Subscriber only lesson.
Sign up to this course to view this lesson.
About this lesson
Download this lesson’s related exercise files.Cost of Poor Quality (COPQ).docx
204.8 KB Cost of Poor Quality (COPQ) - Solution.docx
Cost of Poor Quality (COPQ)
Lean Six Sigma is a problem solving methodology. As such, one of the ways of quantifying the opportunity for improvement is through an aggregation of the costs associated with that problem. This is known as the Cost of Poor Quality and provides insight on the project benefit.
When to use
Cost of Quality is most commonly used in the Define and Control phases, although the work of the other phases will affect it. During the Define phase, it is used to explain to stakeholders the business impact of the process problems. During the Control phase, it is often used to explain the impact of the changes that are being implemented.
Cost of Quality (COQ) is a construct for translating the impact of doing and not doing process improvement activities in the business. COQ is expressed using monetary units because money is the universal language of business. COQ is normally divided into the Cost of Poor Quality (COPQ) and the Cost of Good Quality (COGQ).
Cost of Poor Quality
COPQ is the cost of fixing quality problems. Those problems may have been found internally by your business processes or associates – which is considered internal costs. Or the problems may have reached your customers, which would then be classified as external costs.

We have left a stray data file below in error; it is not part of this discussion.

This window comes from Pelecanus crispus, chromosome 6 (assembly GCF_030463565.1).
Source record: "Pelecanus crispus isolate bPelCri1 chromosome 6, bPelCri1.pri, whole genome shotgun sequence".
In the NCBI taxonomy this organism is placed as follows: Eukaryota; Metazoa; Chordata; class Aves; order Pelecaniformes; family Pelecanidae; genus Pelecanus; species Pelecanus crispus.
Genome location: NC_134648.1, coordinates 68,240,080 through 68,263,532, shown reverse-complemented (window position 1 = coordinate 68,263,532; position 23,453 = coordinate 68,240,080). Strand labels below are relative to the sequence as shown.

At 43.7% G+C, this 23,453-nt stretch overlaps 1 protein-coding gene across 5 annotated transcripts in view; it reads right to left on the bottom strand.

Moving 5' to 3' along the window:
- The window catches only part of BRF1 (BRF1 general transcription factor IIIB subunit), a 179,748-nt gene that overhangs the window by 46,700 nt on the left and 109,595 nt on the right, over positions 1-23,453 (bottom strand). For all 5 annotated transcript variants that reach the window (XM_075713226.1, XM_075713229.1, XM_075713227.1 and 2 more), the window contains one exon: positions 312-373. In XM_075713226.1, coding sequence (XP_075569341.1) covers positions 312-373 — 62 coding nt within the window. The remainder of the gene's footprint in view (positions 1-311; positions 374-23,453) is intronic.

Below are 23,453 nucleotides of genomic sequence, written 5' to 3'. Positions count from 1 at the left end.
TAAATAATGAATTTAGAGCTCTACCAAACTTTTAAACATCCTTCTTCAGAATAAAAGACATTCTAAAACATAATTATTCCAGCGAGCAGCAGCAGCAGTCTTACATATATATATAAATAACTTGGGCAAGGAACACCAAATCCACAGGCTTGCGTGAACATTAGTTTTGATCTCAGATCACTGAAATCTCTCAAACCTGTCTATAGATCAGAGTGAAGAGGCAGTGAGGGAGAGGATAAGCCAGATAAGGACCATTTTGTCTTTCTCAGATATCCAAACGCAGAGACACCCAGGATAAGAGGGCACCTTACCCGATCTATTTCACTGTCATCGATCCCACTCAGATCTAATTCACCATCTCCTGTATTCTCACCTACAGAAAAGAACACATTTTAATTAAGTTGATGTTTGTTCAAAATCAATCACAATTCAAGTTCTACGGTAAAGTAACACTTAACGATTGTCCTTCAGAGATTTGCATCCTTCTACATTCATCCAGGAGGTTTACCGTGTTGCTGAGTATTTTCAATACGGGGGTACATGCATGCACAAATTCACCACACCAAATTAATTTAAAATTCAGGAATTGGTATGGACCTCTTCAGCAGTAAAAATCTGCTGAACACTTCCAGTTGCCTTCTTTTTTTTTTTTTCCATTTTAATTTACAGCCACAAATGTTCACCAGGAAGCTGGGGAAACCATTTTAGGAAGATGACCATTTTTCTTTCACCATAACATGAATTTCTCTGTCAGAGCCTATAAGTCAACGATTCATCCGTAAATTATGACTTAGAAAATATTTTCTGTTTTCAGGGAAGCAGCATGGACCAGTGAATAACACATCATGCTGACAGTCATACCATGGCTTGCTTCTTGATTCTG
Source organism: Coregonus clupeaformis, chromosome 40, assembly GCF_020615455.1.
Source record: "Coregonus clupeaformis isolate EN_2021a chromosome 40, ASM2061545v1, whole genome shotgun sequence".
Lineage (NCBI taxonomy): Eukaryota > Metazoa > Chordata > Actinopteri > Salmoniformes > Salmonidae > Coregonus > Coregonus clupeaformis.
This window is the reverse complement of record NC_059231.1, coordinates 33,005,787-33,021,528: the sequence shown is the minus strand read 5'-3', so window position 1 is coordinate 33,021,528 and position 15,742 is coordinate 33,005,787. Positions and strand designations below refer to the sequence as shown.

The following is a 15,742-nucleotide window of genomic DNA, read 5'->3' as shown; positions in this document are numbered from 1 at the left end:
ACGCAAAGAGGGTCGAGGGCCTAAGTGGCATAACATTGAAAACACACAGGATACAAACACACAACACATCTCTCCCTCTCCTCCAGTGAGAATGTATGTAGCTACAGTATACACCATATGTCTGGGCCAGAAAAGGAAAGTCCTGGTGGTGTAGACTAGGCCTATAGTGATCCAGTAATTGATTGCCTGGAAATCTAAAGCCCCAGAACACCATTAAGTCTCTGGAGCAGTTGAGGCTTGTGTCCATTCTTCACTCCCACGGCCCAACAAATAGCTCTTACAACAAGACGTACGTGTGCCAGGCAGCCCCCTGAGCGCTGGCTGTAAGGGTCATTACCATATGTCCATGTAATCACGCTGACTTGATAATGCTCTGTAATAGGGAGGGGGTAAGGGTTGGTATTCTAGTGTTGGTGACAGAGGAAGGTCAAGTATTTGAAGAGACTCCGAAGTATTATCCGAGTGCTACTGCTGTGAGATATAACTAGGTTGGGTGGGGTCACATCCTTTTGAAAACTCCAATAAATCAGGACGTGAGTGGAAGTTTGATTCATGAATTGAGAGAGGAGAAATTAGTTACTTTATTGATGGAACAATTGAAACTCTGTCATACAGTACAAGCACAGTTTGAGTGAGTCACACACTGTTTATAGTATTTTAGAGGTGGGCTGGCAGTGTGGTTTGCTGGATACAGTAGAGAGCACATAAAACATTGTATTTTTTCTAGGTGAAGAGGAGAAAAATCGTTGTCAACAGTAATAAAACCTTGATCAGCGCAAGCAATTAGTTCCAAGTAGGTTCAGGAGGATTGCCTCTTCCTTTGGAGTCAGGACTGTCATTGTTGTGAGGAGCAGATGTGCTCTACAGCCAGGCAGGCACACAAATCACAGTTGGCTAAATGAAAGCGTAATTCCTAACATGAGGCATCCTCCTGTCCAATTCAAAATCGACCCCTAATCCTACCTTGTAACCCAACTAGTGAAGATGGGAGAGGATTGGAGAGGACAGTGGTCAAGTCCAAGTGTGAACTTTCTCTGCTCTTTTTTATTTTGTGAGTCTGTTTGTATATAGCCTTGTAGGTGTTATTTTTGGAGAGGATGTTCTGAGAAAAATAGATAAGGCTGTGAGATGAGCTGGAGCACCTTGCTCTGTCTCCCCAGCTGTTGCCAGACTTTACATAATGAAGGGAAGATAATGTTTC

Examples of internal costs are: Scrap, Rework, Downtime, Delays, Shortages, and Failure testing. Examples of external costs are: Complaints, Repairs, Warranties, Sales reductions, Bad will, and Environmental compliance problems.
All of these require that effort be spent on finding and fixing a known existing problem. If the problem had not been created, no effort would be required. Lean Six Sigma projects are chartered to resolve COPQ problems, since in these cases, the problem is already known to exist.
Cost of Good Quality
COGQ is the cost of preventing problems, or of finding them early in the process so that they can be fixed before additional effort is spent on the item. These costs are classified either as appraisal costs or prevention costs. The appraisal costs are the costs of checking your process activities to be certain no errors have been introduced. The prevention costs are the cost of the activities that are done to eliminate the generation of errors.
The categories of appraisal costs are: Inspection, In-process testing, Final testing, Field testing, Quality audits of a process, and Calibration of equipment. The typical prevention costs are: Quality planning, Supplier evaluation audits, Error proofing design activity, Process capability studies and Quality training.
All of these require effort that carries a “promise” with it. If done well, they should result in the process creating very few errors. The solutions developed in the Improve phase of a Lean Six Sigma project and implemented in the Control phase will often require COGQ expenses.
Hints & tips
- At the Define phase we are concentrating on COPQ because we want our project to fix a known problem.
- The costs are often buried in multiple departments, not just where the process is normally conducted. If quantifying the COPQ, look both upstream and downstream from the process to see what other costs are occurring due to problems within the process.
Lesson notes are only available for subscribers.